The RGV250Γ followed the 250 two-stroke class template: a light and stiff aluminum beam frame, with an asymmetrical “banana” swingarm that allowed clearance on the right side for the twin “shotgun” expansion chambers in the case of the later VJ22 version seen here. The engine was a liquid-cooled, 90° two-stroke v-twin that eventually found its way into the Aprilia RS250 as well, along with Suzuki’s six-speed gearbox. The Suzuki version used “SAPC” or “Suzuki Advanced Power Control,” an electronic power valve and ignition timing system to boost the Japanese-market RGV’s out put from 45hp all the way to… 45hp. Yeah, these were restricted in their home market. Export models got more like 55-ish horsepower from the 249cc twin.

Combined with the bike’s sub-300lb dry weight, the bike offered plenty of performance for anyone willing to put in the effort to extract it. But straight-line power isn’t the point with any quarter-liter two-stroke: the RGV is all about corner speed and eats twisty roads for breakfast. The earlier VJ21 used a 17″ front and 18″ rear wheel like other bikes of the era, but the VJ22 used matched 17″ wheels front and rear, making it easier to fit modern rubber. Overseas, the RGV was a very popular little thrasher and fairly common, but these can be difficult to find. It’s ironic that, here in the USA anyway, the Suzuki-engined Aprilia RS250 seems much easier to find than the RGV250Γ that donated its engine.

From the Seller: 1991 Suzuki RGV250 VJ22 for Sale

Very rare in North America the Suzuki RGV 250 is a close as you get to a street legal bike from the golden era of GP racing. This example was imported from Japan and has Utah street legal title. The bike is runs well and was recently serviced with all fluids changed. This bike is un-restored and has several scratches and scrapes but for a bike of its age its in good condition. All mechanical parts function well. The bike has 8,837 kilometers on the gauges. Comes with a set of brand new Bridgestone tires that have never been mounted. $6,500 + buyer pays shipping.

The bike seems honestly presented and is in good, if not perfectly original condition. The levers, grips, rearstand spools, and brake lines aren’t stock and the color choices aren’t particularly subtle, but that’s fine, since you’d end up replacing them anyway if you’re going to ride it, or if you’re restoring it. The minor cosmetic flaws should be easily rectified without having to tear the bike down, and it would make a great, usable example.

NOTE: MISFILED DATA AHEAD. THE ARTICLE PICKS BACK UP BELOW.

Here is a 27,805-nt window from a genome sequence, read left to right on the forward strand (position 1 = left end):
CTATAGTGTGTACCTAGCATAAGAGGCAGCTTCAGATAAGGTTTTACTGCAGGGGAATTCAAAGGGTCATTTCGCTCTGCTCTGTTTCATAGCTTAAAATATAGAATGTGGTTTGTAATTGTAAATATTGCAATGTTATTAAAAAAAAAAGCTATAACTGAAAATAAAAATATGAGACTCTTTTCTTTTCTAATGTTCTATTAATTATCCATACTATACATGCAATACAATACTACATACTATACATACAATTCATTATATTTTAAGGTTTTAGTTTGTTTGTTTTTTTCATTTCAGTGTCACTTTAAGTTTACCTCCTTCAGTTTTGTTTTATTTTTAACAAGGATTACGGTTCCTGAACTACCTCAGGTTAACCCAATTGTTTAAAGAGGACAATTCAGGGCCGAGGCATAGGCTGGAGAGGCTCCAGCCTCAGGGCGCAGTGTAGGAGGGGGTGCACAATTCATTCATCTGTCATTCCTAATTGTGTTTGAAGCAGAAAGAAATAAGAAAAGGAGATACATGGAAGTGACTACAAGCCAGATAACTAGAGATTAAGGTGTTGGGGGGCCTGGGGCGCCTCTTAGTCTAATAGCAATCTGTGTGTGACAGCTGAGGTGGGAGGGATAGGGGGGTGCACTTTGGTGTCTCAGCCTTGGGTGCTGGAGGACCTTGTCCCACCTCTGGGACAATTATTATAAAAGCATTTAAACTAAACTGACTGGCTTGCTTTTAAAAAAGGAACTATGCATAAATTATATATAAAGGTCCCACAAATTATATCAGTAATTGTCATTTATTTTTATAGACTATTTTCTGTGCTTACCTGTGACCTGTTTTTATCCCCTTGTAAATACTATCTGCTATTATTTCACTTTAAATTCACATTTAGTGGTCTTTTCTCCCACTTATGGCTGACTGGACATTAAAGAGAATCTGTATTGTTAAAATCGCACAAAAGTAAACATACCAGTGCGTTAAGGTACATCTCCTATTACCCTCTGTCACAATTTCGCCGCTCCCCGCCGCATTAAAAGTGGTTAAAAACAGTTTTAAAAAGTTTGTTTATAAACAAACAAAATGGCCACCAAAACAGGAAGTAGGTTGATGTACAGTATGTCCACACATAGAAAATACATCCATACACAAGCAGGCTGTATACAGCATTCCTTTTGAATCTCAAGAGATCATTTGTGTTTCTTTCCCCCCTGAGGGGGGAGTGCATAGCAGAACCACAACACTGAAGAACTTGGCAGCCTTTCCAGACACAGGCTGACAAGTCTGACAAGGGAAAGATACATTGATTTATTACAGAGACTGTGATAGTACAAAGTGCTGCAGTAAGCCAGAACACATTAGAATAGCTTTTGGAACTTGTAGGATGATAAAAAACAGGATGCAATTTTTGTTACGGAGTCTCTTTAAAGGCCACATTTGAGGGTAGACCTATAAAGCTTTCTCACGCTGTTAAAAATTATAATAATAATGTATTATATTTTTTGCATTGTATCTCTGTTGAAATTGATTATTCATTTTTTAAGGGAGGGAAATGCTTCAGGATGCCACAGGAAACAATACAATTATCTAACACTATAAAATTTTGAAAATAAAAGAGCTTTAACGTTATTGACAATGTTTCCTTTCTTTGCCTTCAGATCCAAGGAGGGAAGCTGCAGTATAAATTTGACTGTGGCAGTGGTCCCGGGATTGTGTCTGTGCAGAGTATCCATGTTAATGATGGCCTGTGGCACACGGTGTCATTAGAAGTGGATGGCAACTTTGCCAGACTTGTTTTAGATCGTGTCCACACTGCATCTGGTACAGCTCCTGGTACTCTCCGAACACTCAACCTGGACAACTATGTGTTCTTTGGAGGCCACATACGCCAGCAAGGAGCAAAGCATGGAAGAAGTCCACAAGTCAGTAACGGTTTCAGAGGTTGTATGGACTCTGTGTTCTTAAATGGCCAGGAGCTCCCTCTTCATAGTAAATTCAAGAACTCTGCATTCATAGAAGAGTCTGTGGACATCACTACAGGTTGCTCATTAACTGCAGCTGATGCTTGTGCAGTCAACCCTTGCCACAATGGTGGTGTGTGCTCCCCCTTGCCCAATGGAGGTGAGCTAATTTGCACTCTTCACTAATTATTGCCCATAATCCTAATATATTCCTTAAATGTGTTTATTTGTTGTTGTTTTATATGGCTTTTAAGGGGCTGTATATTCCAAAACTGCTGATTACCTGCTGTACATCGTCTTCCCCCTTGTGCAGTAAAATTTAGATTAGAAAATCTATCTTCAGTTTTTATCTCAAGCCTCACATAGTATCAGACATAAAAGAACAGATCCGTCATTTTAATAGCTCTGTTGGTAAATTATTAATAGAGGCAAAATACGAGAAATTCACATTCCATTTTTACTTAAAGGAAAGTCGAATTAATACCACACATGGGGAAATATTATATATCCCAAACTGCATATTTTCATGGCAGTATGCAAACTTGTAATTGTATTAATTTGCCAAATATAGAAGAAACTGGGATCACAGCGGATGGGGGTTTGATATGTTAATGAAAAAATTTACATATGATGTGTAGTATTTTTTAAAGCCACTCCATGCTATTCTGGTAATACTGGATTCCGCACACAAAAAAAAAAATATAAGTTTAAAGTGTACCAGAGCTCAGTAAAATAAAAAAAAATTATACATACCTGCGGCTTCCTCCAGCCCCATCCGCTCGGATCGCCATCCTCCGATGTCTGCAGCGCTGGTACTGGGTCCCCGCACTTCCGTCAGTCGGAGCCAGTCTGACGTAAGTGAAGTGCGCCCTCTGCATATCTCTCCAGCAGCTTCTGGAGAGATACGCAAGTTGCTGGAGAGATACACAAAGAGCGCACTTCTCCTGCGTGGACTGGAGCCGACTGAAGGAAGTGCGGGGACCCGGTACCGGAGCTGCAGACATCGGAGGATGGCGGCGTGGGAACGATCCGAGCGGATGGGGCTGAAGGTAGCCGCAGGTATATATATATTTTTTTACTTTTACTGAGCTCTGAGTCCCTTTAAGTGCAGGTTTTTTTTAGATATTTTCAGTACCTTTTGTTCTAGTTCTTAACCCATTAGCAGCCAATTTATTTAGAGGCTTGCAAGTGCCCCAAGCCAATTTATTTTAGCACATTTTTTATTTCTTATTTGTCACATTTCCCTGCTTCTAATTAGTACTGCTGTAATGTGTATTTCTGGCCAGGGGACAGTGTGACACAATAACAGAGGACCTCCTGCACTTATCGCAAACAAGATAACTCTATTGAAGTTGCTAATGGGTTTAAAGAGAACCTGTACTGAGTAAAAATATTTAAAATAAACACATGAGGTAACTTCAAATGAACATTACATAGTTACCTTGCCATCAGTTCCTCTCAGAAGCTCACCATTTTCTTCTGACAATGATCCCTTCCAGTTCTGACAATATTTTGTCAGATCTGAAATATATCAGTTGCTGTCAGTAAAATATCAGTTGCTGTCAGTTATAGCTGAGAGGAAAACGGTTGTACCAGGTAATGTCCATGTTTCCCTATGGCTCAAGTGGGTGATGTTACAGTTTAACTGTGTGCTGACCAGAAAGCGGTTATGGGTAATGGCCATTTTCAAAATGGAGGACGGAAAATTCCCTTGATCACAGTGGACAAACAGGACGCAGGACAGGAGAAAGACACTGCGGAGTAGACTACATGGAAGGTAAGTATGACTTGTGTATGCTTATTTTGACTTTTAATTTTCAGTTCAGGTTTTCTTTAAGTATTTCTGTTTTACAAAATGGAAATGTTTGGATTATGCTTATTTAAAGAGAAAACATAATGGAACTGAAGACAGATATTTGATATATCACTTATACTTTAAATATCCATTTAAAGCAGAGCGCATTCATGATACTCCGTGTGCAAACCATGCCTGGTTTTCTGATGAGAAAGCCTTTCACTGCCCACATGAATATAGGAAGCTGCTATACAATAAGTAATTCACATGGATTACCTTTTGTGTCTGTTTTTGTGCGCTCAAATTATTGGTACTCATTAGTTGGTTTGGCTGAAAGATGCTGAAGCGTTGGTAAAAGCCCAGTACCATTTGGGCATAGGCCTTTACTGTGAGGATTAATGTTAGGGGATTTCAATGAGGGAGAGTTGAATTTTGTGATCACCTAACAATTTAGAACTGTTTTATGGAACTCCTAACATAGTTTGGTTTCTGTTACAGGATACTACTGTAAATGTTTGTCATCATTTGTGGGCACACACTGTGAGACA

-tad

Featured Listing: 1991 Suzuki RGV250Γ VJ22 for Sale
Honda October 3, 2018 posted by

Jersey Strong: 1991 Honda NSR250R SP for Sale

The New Jersey Turnpike, in spite of being the punchline for a million jokes, is actually a marvel of modern efficiency, an engineering feat that allowed commercial traffic to flow more easily through state to points north and south. But there are just too damn many cars in Jersey for the traffic to flow these days, and the engineered straight-line qualities that make The Turnpike a great commercial road make it a horrible road for motorcyclists, unless pinning the throttle to the stop is your thing. And today’s Honda NSR250SP is pretty much the worst bike for that kind of riding.

With just 249cc worth of two-stroke power on tap, sustained high-speed runs, or high-speed runs in general are pretty much out of the question. Sure, it’ll do 130mph flat out, but it’s tiny and, at just 288lbs dry, it’s pretty obvious the NSR250R wasn’t designed for that kind of riding. Fortunately, you don’t have to go very far in New Jersey to find the kinds of roads the little two-stroke is perfect for: it’s not called “The Garden State” for nothing, and it can be a beautiful place, once you get clear of the seemingly ever-present congestion. And deer: they’re everywhere. Luckily, this lightweight machine has triple disc brakes to pull the little NSR up quickly, should one of those things leap or just wander out into your path.

Power came from a slightly undersquare liquid-cooled two-stroke 90° v-twin with bore and stroke of 54 x 54.5mm. Two strokes are mechanically simple, obviously pretty dirty, and the bike still uses carburetors, but the NSR is in every other way a very sophisticated machine. Honda’s PGM-III system controlled ignition advance and the RC valves based on information supplied by throttle and gear-position sensors. The six-speed gearbox was a cassette-type to ease gearset changes trackside, although that’s more of a theoretical benefit than a practical one for most owners. The SP or “Sport Production” version seen here added a dry clutch and lightweight Magtek wheels, along with adjustable suspension at both ends. In between the standard R and the SP was the mid-level SE model that lacked the SP’s magnesium wheels for a reduced cost.

From the original eBay listing: 1991 Honda NSR250R SP for Sale

1991 Honda NSR 250 SP

9913 Miles clean New Jersey title 

Fresh fluids (coolant, gearbox, 2T and brake fluids)

Rust free tank

All original plastics

Bike does have some light scratches on the side fairings, broken tab on the belly pan and broken piece on the front upper fairing. Please take a close look on the pics for better description of the condition. Everything else is in really nice shape including the frame, subframe, fork, tank, wheels and tail piece. Please feel free to message me for any inquiries. Thanks for looking

The Buy It Now for this NSR250SP is $9,800 which seems reasonable, considering some of the more outrageous asking prices we’ve seen for NSR250Rs, especially the higher-spec Sport Production model. The bike isn’t described as being perfect, but seems like a clean runner, and that Jersey title is a nice extra: when it comes to grey market bikes, The Garden State isn’t the easiest DMV to navigate.

-tad

Jersey Strong: 1991 Honda NSR250R SP for Sale